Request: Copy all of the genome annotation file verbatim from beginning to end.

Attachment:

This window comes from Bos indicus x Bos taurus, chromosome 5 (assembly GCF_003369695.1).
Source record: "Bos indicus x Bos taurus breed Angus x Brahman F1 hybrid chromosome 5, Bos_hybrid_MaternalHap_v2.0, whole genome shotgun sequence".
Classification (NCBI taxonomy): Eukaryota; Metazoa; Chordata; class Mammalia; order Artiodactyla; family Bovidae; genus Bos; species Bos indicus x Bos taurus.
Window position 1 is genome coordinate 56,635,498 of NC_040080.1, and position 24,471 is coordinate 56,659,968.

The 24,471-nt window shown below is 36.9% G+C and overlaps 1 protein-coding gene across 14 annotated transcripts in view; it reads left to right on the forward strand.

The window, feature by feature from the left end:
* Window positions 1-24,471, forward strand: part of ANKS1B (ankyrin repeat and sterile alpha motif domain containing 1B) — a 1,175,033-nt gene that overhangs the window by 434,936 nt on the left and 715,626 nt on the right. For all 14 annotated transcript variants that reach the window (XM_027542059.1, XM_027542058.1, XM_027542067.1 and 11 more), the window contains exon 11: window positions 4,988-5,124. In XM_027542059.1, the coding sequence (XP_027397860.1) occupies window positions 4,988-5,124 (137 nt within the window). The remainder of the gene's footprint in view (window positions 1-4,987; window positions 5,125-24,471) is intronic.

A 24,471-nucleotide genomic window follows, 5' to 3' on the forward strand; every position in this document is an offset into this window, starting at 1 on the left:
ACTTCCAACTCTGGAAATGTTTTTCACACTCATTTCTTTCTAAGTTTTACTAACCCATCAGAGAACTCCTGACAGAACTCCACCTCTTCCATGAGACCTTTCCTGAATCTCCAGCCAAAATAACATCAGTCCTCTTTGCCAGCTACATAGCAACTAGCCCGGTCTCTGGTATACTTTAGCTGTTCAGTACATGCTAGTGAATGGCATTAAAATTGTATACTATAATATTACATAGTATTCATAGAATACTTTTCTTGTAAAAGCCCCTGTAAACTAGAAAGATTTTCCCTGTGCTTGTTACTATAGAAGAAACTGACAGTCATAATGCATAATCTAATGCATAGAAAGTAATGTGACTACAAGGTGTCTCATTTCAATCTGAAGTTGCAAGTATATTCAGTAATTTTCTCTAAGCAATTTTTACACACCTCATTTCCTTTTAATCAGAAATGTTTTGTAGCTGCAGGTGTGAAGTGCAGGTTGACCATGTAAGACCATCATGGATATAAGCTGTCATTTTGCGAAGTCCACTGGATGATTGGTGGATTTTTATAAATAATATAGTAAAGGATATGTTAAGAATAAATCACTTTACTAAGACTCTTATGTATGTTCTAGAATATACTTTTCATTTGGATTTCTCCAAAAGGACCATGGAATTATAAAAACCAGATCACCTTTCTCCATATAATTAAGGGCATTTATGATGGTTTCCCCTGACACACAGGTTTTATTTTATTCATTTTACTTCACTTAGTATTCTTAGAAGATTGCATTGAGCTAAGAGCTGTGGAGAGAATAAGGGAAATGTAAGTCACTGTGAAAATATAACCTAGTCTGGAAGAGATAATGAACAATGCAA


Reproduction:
This window comes from Bos indicus x Bos taurus, chromosome 5 (assembly GCF_003369695.1).
Source record: "Bos indicus x Bos taurus breed Angus x Brahman F1 hybrid chromosome 5, Bos_hybrid_MaternalHap_v2.0, whole genome shotgun sequence".
Classification (NCBI taxonomy): Eukaryota; Metazoa; Chordata; class Mammalia; order Artiodactyla; family Bovidae; genus Bos; species Bos indicus x Bos taurus.
Window position 1 is genome coordinate 56,635,498 of NC_040080.1, and position 24,471 is coordinate 56,659,968.

The 24,471-nt window shown below is 36.9% G+C and overlaps 1 protein-coding gene across 14 annotated transcripts in view; it reads left to right on the forward strand.

The window, feature by feature from the left end:
* Window positions 1-24,471, forward strand: part of ANKS1B (ankyrin repeat and sterile alpha motif domain containing 1B) — a 1,175,033-nt gene that overhangs the window by 434,936 nt on the left and 715,626 nt on the right. For all 14 annotated transcript variants that reach the window (XM_027542059.1, XM_027542058.1, XM_027542067.1 and 11 more), the window contains exon 11: window positions 4,988-5,124. In XM_027542059.1, the coding sequence (XP_027397860.1) occupies window positions 4,988-5,124 (137 nt within the window). The remainder of the gene's footprint in view (window positions 1-4,987; window positions 5,125-24,471) is intronic.

A 24,471-nucleotide genomic window follows, 5' to 3' on the forward strand; every position in this document is an offset into this window, starting at 1 on the left:
ACTTCCAACTCTGGAAATGTTTTTCACACTCATTTCTTTCTAAGTTTTACTAACCCATCAGAGAACTCCTGACAGAACTCCACCTCTTCCATGAGACCTTTCCTGAATCTCCAGCCAAAATAACATCAGTCCTCTTTGCCAGCTACATAGCAACTAGCCCGGTCTCTGGTATACTTTAGCTGTTCAGTACATGCTAGTGAATGGCATTAAAATTGTATACTATAATATTACATAGTATTCATAGAATACTTTTCTTGTAAAAGCCCCTGTAAACTAGAAAGATTTTCCCTGTGCTTGTTACTATAGAAGAAACTGACAGTCATAATGCATAATCTAATGCATAGAAAGTAATGTGACTACAAGGTGTCTCATTTCAATCTGAAGTTGCAAGTATATTCAGTAATTTTCTCTAAGCAATTTTTACACACCTCATTTCCTTTTAATCAGAAATGTTTTGTAGCTGCAGGTGTGAAGTGCAGGTTGACCATGTAAGACCATCATGGATATAAGCTGTCATTTTGCGAAGTCCACTGGATGATTGGTGGATTTTTATAAATAATATAGTAAAGGATATGTTAAGAATAAATCACTTTACTAAGACTCTTATGTATGTTCTAGAATATACTTTTCATTTGGATTTCTCCAAAAGGACCATGGAATTATAAAAACCAGATCACCTTTCTCCATATAATTAAGGGCATTTATGATGGTTTCCCCTGACACACAGGTTTTATTTTATTCATTTTACTTCACTTAGTATTCTTAGAAGATTGCATTGAGCTAAGAGCTGTGGAGAGAATAAGGGAAATGTAAGTCACTGTGAAAATATAACCTAGTCTGGAAGAGATAATGAACAATGCAA